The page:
- During the marches we had 200-250 people at any given time.
- Putting myself in the best way that I can do legal support, and one of the core logistics organizer of the event, best do organizing support, it put myself in a position where I was knowingly arrestable.
- It was alternately exciting and freeing and terrifying. It’s a very activist lawyer, resistance approach.
- There are locals who don’t understand this doesn’t mean more jobs or it means a fraction of unionized jobs for organized coal workers.
- The Boone County Sheriff department was somewhat less then helpful. For the most part, the West Virginia State Police were professional and did their jobs carefully. We didn’t see police misconduct, or police brutality as you would see in most mass protest situations.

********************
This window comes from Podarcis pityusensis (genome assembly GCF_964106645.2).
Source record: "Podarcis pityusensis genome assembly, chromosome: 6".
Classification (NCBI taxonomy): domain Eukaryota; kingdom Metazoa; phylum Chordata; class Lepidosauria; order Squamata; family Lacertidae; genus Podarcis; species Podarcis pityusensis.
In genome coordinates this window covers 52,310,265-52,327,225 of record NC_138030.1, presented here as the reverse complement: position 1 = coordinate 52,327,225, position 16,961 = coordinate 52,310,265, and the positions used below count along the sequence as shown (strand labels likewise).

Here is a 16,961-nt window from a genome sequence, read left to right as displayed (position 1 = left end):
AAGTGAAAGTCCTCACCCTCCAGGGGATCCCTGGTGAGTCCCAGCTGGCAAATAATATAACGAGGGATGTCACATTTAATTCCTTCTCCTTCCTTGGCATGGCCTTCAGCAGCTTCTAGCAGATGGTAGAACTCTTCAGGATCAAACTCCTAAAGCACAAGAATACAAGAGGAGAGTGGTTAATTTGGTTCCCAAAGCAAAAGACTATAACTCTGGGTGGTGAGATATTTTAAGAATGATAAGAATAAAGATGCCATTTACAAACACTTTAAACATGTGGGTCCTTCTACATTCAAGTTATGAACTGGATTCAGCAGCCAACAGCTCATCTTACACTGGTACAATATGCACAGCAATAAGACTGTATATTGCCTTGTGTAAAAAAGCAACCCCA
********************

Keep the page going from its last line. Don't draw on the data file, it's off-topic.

- The broader strategy is calling for an end to mountain top removal coal mining, transitioning to a cleaner economy with wind and solar.
- One of the reasons you don’t see mountain tops blown up in Tennessee for example, is that the Congressional Delegation there, has been resistant to it, in West Virginia, historically it hasn’t.
- Mountain top removal coal mining produces very high quality, pure Anthracite Coal, this is part of Obama’s “Clean Coal” strategy.
- A great deal of my practice is resistance law, and is assisting resisting communities.
- I’ve been able to make this a significant focus of my life as an attorney.
- Ilovemountains.org / allianceforapplachia.org
- We can always use more people, more attorneys. It took six months to organize this March on Blair Mountain, no ordinary task for volunteers.